New York born, but raised in London, Mark Waldron was in his early 40s when he began writing poetry. He has gone on to publish four collections, two with Salt – The Brand New Dark (2008) and The Itchy Sea (2011) – and two with Bloodaxe; Meanwhile, Trees (2016) and Sweet, Like Rinky-Dink (2019).
In March, Waldron had been set to join us for an evening of poetry inspired by the natural world in a special edition of National Poetry Library Lates celebrating Hayward Gallery’s exhibition, Among the Trees. But with our current closure meaning the unfortunate cancellation of that event, he instead provided a poem from his latest collection, for us to share here on our website. But before that, we also asked the poet to do as many of us our right now, and consider how we can bring the outside world into our indoor existence.
Southbank Centre: ‘Bringing the outside in’ – what does that mean to you?
Mark Waldron: Bringing the outside in, or the inside out, can make things visible in a new way. Everything is animated by its context. I bought a plain little stick home from the park a little while ago and gave it a bit of prime real estate on my mantelpiece. It quickly took on an immense, sweet power and gentleness. It made even the prospect of death bearable.
Describe as best you can the image which comes to mind when you think of ‘outside’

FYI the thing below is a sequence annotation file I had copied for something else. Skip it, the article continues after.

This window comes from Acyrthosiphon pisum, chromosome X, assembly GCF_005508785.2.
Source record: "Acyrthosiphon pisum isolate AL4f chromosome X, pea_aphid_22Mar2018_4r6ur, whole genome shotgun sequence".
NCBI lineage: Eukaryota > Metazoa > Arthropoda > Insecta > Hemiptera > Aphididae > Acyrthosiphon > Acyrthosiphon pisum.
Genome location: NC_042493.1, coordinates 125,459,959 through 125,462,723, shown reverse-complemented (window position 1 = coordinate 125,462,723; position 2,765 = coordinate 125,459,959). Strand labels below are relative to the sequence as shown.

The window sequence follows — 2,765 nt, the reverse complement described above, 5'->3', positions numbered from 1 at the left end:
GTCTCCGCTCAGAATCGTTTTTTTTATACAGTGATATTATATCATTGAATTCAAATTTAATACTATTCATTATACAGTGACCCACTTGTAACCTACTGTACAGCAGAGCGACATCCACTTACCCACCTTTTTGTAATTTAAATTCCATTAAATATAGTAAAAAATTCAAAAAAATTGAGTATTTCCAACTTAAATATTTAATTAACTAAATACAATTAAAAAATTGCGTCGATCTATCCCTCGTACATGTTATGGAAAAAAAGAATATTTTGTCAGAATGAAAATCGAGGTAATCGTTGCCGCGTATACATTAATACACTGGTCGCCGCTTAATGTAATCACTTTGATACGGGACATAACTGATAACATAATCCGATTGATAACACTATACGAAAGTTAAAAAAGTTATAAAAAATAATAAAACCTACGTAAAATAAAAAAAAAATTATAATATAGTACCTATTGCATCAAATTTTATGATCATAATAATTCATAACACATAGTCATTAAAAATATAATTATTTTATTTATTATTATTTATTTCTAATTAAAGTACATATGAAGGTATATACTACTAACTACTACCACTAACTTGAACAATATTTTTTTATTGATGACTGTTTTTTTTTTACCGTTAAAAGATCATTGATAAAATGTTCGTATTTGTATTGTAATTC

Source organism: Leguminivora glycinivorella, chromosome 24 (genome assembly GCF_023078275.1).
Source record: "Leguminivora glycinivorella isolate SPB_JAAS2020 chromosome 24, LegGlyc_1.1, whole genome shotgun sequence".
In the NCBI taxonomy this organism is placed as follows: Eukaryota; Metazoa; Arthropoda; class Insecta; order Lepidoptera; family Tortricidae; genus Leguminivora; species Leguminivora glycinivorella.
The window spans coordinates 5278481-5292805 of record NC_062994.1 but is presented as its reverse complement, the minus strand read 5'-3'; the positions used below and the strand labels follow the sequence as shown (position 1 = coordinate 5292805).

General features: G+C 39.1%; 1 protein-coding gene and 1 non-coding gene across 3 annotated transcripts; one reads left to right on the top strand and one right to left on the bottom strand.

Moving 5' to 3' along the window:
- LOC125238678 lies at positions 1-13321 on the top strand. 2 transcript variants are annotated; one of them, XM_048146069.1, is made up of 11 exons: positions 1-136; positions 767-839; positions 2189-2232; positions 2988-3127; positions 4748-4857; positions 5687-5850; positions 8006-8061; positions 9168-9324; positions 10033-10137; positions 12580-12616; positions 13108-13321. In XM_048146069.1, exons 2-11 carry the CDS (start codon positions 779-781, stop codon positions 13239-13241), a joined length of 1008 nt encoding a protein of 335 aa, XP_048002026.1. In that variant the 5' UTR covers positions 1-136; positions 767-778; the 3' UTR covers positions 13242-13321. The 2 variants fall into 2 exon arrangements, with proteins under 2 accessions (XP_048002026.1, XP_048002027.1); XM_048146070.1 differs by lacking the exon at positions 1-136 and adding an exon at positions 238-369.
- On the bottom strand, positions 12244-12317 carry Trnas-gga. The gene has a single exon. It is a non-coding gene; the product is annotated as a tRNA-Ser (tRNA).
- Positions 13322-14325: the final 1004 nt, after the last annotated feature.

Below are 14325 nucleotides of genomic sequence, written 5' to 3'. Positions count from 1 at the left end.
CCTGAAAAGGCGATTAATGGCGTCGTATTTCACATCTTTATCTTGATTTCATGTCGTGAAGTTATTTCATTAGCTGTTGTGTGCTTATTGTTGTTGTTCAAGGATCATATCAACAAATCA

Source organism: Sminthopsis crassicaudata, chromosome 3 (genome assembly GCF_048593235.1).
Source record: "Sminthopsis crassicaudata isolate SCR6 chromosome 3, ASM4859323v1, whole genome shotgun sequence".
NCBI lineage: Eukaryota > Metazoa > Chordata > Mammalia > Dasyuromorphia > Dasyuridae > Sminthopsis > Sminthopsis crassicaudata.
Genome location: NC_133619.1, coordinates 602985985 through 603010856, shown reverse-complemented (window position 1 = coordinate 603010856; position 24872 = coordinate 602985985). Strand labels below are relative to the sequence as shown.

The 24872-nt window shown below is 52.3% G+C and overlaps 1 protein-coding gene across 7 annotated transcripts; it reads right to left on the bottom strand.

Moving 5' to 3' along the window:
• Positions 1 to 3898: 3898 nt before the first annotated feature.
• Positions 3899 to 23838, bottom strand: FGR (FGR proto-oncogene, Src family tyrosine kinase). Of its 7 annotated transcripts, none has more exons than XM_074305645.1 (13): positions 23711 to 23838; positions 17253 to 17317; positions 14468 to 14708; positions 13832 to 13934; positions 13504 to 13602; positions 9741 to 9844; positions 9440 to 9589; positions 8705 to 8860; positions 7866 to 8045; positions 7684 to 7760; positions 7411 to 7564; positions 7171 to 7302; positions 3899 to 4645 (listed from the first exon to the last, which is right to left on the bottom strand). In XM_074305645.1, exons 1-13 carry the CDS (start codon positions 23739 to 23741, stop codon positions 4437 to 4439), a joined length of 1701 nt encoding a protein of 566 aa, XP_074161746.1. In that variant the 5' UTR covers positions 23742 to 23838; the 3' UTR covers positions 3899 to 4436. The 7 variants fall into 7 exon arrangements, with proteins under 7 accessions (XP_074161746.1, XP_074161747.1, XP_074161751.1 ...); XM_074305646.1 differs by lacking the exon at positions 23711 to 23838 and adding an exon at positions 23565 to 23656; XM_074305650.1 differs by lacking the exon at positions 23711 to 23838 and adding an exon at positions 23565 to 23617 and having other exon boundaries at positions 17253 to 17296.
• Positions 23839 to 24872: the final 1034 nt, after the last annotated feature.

I think of the corneas of my eyes as windows. Everything beyond those windows is outside. There is a tendency to drag everything that exists outside in, and make it part of the inside, heat it up a bit with the body’s warmth, and scent it with the body’s scent. Writing, for me, is partly a struggle with that tendency.
Have you got a favourite tree? And perhaps a second favourite?
As a child I had favourite trees. I had trees I could communicate with. Now I’m old enough to know better, so I can’t communicate with trees at all. I still have favourite types of tree though. Elms (which were almost completely wiped out in my teens) and oaks. Those were the tree families I felt most able to connect with when I was a boy.
Please tell us a bit about the poem you're sharing with us, ‘Trees, Breeze and Rabbits’.
It’s through nature that I’ve felt most connected to my own life. As a child I think I was a pantheist without knowing that the term existed. This poem is the most recent of a few I’ve written which have expressed a kind of mock-ambivalence towards nature and trees in particular. I think I go there because saying the opposite of what I feel seems more vivid than saying what I actually feel. Or perhaps I access what I mean by saying its opposite.
by Mark Waldron
Trees are made out of wood in
a deplorable waste
of a scarce resource that could have
been used to fashion cots for orphans,
or wooden legs for victims
of industrial accidents.
Just look at those nasty trees flaunt
their leaves, each one a tra-la-la.
“Suck it up!” say the trees,
and the giggling breeze wantons
in their leaves.
What a horrid nincompoop,
what a waste of space the breeze
is, with its heartlessness
and its insubstantiality!
And the rabbits, each, in itself,
just a small portion of meat,
but add them all up, add up all
the world’s rabbits, and then
they’re one enormous bunny.
A behemothic rodent which could
mindlessly hop on top of my house
and crush my wife and children
as well as myself as I attempt
to rescue them. I hate you all,
trees, breeze, and most of all, rabbits.
‘Trees, Breeze and Rabbits’ was originally published by Granta, and then in the poet’s 2019 collection, Sweet, Like Rinky-Dink (Bloodaxe)
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